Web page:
November 01, 2012
On Monday, AMD announced it is adding ARM-based Opterons to its server portfolio, the first non-x86 Opterons in the company's history. The new processors, due out in 2014, will use 64-bit ARM SoCs on top of its SeaMicro Freedom Fabric technology, and will be aimed at the datacenter and cloud space.
At the Monday morning press briefing, CEO Rory Reed examined the backdrop for this bold move. "There's no doubt that the cloud changes everything," he said. "The cloud truly is the killer app that's unlocking the future; it's driving the fastest level of growth across the industry. Over the last decade, we've seen an annual increase of about 33 percent in CAPEX spending in the datacenter on the large mega-datacenter cloud services, and that's only going to continue to evolve and expand."
The modern computing landscape is changing. The growing interest in energy-efficient microservers marks an important shift. For the past two decades, x86 has been the only (commodity) option for mainstream server computing, but the emergence of microservers gives ARM a unique opportunity to gain a foothold in the market.
Dell and HP both have a microserver play, and last month we saw Penguin Computing jump on the bandwagon. Intel is attempting to address the market with tweaked variants of its Atom and Xeon processors, but AMD will the first chipmaker to offer both 64-bit ARM and x86 server processors.
It's the 64-bit aspect that will enable the ARM architecture to compete with x86 in the datacenter realm; 32-bit chips have a limited address reach (4 GB), which is problematic for server-sized datasets. Although 64-bit implementations of ARM aren't expected until 2014, chipmakers are beginning to lay out their roadmaps today. Besides AMD, Calxeda and NVIDIA have also announced intentions to take 64-bit ARM silicon into the datacenter.
Until now making a datacenter more efficient meant increasing CPU horsepower or upping the core count. With the rise of cloud, mobile and Web computing, there are more bytes streaming into the datacenter. However, a lot of these Web era workloads are highly-parallelizable. ARM CPUs, which grew up inside mobile devices, are particularly efficient at these types of slice-and-dice workloads and have a power profile that is about one-third their x86 cousins.
Dr. Lisa Su, AMD senior vice president and general manager, talked about the product plans in more detail at the company's ARM press event. "The biggest change in the datacenter is there is no one size fits all," she emphasized.
AMD is positioning itself to offer a broad menu of choices to meet different kinds of datacenter workloads, and has apparently come to the conclusion that some of them are better served by ARM rather than x86. In particular, the company thinks ARM-based servers will be a good fit for clouds and mega-datacenters, but it's still targeting its more powerful x86-based Opterons for the heavier lifting, like rendering, machine learning and HPC applications.
Even though AMD initially plans to direct its ARM portfolio to the generic cloud and Web service space, customers may get a bit more creative. For example, ARM could be the way to go for some embarrassingly parallel HPC applications like genomic analysis, which doesn't need scads of floating point horsepower nor single-threaded performance. AMD would probably rather sell higher-end x86 Opterons to such users, but the market will do what it wants. And given the up-front and power costs of large clusters, HPC users can be particularly opportunistic.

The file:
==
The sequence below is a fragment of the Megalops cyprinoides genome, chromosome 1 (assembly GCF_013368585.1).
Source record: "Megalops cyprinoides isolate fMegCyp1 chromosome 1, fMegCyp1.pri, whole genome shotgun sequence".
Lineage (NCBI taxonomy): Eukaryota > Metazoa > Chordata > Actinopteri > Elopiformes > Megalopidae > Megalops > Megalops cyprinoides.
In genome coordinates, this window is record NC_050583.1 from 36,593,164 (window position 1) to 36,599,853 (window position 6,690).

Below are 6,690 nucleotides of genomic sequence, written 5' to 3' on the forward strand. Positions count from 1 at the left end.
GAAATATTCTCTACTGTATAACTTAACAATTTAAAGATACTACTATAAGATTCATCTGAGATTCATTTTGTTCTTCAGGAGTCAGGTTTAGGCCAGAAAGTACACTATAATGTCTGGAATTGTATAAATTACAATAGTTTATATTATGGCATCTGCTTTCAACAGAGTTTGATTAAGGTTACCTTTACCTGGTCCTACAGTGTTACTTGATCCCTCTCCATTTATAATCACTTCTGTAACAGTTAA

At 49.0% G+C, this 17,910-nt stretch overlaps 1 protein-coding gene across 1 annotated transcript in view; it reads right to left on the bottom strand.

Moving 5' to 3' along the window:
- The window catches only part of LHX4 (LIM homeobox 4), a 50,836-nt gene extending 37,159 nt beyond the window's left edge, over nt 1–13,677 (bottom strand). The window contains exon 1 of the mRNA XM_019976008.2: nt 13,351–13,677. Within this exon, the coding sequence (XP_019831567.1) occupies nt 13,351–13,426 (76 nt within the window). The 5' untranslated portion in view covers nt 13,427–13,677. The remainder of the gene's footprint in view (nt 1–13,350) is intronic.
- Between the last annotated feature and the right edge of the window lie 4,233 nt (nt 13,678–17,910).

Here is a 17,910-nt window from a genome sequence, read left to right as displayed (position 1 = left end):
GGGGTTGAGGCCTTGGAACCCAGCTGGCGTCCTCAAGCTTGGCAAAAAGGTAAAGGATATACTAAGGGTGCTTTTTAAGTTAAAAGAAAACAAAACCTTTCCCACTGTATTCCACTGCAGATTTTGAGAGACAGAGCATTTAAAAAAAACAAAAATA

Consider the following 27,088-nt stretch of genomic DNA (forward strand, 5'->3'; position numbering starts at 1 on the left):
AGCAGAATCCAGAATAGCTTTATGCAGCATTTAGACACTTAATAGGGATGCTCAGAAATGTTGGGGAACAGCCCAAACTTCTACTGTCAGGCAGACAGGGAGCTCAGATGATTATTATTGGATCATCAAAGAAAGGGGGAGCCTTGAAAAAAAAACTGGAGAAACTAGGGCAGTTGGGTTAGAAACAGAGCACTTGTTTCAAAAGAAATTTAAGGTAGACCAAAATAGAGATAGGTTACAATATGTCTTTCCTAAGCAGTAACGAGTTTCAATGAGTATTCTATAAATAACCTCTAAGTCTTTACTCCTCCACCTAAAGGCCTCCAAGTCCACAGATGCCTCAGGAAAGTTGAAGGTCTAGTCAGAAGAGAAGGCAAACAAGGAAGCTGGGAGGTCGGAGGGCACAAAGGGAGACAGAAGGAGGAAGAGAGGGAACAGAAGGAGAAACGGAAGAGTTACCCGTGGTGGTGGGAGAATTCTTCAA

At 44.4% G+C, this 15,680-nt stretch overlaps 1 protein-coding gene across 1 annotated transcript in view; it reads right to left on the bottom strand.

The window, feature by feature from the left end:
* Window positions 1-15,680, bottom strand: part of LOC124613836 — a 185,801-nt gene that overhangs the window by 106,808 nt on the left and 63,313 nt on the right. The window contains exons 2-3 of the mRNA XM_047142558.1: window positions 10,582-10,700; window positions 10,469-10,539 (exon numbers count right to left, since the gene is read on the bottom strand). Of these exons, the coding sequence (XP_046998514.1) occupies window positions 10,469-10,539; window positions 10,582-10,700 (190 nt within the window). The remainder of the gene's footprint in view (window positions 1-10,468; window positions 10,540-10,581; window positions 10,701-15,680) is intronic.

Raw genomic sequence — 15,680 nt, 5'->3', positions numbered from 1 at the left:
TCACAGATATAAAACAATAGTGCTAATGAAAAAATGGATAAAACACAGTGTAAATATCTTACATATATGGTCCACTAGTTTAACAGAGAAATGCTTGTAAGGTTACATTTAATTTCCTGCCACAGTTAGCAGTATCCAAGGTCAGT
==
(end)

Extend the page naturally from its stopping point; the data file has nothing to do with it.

Aside from adopting the ARM architecture, AMD will also incorporate its SeaMicro Freedom Fabric into the chips. This is the company's secret sauce that they claim will set it apart from competing ARM SoCs. The fabric optimizes system performance by offering a high-bandwidth, low-latency system interconnect that keeps all the CPUs well fed with data.
While the ARM-based server design has a lot of promise, including higher compute per dollar and compute per watt, changing architectures can't be done overnight. From the software perspective, the biggest difference between x86 and ARM parts is the instruction set. At the very least, applications and operating systems must be recompiled to support the new platform. Meanwhile software that is closer to the metal, like compilers, will have to be tweaked or, in some cases, developed from scratch.
So while it may seem premature to announce a product in 2012 that won't be ready until 2014, it will take at least that long to bring the software up to speed. On AMD's end, they'll be busy completing the chip design and lining up OEM partners. Indeed, ecosystem development has been the main thrust of all the early microserver announcements.
The day after AMD dropped the big news, ARM unveiled its 64-bit Cortex-A50 processor series based upon the ARMv8 architecture, which it introduced a year ago. The implementations include the Cortex-A53, ARM's most energy-efficient yet, and the Cortex-A57, the more performant version. According to the company, 64-bit execution will enable "new opportunities in networking, server and high-performance computing." In addition to AMD, Broadcom, Calxeda, HiSilicon, Samsung and STMicroelectronics are partnering with ARM to license the new processor series.
AMD is obviously betting on its new ARM-SeaMicro roadmap to help regain market share from its nemesis on the server front. AMD pioneered 64-bit x86 computing in 2003, and for a while, claimed a sizeable chunk of the business. After Intel followed suit with its 64-bit x86 offerings, AMD saw its market share steadily erode. Now that the chipmaker has, once again, decided to offer something completely different from Intel, we'll see if history repeats itself.
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